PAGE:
Good morning. Today is Thursday, Jan. 28, the 18th day of the 60-day legislative session.
“I thought it was a good way of making his point. But I don’t see there is a need for legislative action …”
– House Speaker Frank Chopp, Seattle Democrat, distancing himself from Democratic Rep. Jeff Morris’ proposal to link special aerospace tax breaks for Boeing to the jetmaker retaining more than half its work force in Washington.
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• The Washington State Lakes Protection Association holds “Lakes Day” in the Capitol’s north Rotunda.
• The Physical Therapy Association of Washington State holds its physical therapy day from 8:30 a.m. to 4 p.m. in the Columbia Room and at Tivoli Fountain, and also from 11:45 a.m. to 12:30 p.m. on the Capitol steps. This follows an appearance by massage therapists Wednesday. An item in Wednesday’s Under the Dome mixed up the two events.
The House plans to work in caucus and on the floor tonight, beginning around 6, according to the Democratic Caucus. Measures on the list for action include House Bill 1165, which deals with prescription-drug disposal, and HB 1885, which proposes to bar the feeding of “potentially habituated” wildlife such as bears, coyotes and raccoons.
Legislative hearings include:
• 8 a.m.: The House Finance Committee hears a bill on tourism taxes that could have a bearing on financing for upgrades to the University of Washington football stadium.
• 8 a.m.: The House State Government and Tribal Affairs Committee hears numerous initiative-related measures, including distance requirements for signature-gatherers and revocation of signatures. Bills already heard on initiatives and referenda could be voted on.
• Friday is Housing and Homeless Advocacy Day, focusing on hunger. The all-day event starts at 8 a.m. in the Columbia Room, and other activities are on the Capitol steps.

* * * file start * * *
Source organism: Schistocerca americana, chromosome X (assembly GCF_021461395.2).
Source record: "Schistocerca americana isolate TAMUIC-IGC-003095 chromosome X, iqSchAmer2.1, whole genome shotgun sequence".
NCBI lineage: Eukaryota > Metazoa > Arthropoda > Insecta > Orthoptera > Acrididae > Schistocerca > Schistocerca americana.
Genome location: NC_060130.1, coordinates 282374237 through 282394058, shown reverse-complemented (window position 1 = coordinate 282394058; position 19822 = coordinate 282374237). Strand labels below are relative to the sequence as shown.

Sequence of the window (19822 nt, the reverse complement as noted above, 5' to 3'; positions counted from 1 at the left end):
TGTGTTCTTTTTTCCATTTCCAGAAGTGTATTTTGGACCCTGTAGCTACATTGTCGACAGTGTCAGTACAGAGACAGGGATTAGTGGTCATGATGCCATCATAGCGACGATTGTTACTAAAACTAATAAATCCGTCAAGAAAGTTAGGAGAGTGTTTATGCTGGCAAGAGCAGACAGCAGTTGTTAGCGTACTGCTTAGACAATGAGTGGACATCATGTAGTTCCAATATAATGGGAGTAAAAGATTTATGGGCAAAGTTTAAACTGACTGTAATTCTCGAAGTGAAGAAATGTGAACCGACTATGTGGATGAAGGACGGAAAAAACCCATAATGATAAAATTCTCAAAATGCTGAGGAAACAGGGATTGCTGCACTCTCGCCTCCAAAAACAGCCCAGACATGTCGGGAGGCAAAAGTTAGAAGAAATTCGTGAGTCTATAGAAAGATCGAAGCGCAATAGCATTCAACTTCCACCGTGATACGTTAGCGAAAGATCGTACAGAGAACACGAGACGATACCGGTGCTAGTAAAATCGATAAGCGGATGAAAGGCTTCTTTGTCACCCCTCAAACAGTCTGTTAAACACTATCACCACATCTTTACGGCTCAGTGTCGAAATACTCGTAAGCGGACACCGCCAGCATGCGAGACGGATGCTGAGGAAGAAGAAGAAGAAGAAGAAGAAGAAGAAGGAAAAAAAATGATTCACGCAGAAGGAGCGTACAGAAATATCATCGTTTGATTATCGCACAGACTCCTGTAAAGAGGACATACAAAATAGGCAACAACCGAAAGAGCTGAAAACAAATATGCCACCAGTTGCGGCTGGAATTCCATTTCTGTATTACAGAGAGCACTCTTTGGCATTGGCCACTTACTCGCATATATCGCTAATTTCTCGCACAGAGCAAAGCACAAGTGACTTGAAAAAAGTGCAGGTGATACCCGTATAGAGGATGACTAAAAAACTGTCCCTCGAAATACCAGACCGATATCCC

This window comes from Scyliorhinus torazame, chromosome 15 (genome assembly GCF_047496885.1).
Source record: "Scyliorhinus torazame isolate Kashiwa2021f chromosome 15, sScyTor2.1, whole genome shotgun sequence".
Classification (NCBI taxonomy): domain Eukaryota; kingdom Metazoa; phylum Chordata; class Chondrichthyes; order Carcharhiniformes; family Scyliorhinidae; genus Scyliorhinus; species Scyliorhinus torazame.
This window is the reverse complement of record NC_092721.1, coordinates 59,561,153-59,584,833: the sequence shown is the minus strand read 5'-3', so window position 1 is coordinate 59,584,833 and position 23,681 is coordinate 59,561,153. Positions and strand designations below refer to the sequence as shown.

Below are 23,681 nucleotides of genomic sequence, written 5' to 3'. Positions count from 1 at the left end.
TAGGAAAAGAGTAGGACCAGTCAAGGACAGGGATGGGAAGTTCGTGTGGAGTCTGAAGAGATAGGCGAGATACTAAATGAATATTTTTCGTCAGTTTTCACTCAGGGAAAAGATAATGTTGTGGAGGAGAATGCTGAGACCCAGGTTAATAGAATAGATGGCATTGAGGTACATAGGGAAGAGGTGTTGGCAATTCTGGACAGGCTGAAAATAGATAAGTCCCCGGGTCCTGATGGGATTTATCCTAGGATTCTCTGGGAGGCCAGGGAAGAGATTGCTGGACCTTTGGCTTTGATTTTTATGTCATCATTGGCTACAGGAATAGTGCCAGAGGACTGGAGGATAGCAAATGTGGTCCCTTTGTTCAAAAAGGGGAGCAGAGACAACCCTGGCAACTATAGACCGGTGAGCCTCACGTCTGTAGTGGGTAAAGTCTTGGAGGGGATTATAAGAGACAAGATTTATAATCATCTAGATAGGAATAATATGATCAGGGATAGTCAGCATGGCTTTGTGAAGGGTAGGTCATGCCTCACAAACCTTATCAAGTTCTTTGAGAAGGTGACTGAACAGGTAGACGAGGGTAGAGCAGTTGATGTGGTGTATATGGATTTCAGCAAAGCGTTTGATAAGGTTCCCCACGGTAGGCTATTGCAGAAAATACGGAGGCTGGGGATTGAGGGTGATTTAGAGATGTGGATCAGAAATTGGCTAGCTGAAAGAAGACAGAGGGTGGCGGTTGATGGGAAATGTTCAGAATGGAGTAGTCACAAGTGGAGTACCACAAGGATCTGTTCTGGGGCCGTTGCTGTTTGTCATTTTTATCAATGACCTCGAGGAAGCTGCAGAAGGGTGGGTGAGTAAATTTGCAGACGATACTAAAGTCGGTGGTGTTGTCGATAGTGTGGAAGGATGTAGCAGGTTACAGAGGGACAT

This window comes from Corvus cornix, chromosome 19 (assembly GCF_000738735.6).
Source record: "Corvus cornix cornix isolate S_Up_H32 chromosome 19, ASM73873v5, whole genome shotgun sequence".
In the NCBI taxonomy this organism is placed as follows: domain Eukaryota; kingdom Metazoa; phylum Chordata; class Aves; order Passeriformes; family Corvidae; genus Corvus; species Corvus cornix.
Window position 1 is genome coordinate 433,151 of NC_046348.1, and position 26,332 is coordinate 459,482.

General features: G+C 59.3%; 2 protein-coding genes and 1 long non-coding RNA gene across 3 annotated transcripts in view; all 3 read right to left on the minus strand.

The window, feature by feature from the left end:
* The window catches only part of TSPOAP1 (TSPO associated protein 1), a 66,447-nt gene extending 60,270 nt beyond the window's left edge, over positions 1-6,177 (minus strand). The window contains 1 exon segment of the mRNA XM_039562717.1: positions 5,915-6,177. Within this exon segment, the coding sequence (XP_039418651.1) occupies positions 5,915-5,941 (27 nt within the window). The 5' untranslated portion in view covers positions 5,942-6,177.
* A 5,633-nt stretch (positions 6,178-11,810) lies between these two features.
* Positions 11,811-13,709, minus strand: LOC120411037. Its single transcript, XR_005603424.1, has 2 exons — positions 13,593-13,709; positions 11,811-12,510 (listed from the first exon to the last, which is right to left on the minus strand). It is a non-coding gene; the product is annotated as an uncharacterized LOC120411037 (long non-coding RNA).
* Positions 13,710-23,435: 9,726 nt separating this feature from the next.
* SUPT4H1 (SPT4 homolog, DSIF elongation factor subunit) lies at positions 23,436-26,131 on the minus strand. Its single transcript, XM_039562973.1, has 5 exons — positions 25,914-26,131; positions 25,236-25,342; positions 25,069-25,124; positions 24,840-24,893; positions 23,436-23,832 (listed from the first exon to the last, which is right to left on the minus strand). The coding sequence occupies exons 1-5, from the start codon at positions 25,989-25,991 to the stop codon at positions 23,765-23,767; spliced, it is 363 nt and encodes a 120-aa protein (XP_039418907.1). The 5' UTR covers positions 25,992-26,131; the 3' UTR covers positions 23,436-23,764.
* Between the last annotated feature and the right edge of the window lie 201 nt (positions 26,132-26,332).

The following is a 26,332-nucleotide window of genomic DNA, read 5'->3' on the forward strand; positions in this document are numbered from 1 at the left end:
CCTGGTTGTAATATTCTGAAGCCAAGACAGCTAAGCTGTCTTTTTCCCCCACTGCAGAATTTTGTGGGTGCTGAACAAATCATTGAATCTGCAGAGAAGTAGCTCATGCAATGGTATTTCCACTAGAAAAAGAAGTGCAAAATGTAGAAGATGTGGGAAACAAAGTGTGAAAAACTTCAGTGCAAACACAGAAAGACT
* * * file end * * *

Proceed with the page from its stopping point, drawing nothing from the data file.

• Legislative interns get a chance to meet the governor from 1 to 2 p.m. Friday in the State Reception Room.
FINANCIAL AID IN PERIL
University of Washington President Mark Emmert says tuition keeps going up, but he thinks his university still is underpriced for the wealthy who send their children to the college.
Emmert also told The Olympian’s editorial board Wednesday morning that preserving state need grants for college students – including UW’s Husky Promise program, which serves 7,000 students from low- and modest-income families – is a top priority at the Legislature this year.
Lawmakers cut about 20 percent of the college budget last year to about $310 million a year, which led to layoffs of 550 people and elimination of more than 450 more positions, UW officials say. Now, Gov. Chris Gregoire has proposed cutting the funding to less than $300 million a year, and her first no-new-taxes budget lopped more than $146 million in State Need Grants.
But Emmert said it is essential to maintain financial aid as the college raises tuition – 14 percent this year and likely another 14 percent next year – to make up for some of the lost state funding.
He said a recent survey by a student regent found students’ top priority was the quality of education and tuition was second, and he supports efforts to find more money for the university system.
State spending is rising 38 percent over the decade from 2001 to 2011, while funding for the UW is expected to have fallen 12 percent, according its own budget calculations.
Emmert said in-state tuition runs $7,700 a year. Undergraduate tuition for out-of-state students, by contrast, is $24,000.
The president said he supports legislation giving university regents the power to set tuition rates – with limits that would cap aggregate increases over a 15-year period.
The college is launching a campaign to promote its Husky Promise scholarships program, which admits about a quarter of the UW’s undergraduates without them paying tuition or fees. Qualifying students are from families at or below the 65th percentile for income, which is less than $60,000 a year for a family of four.
Compiled by Brad Shannon, staff writer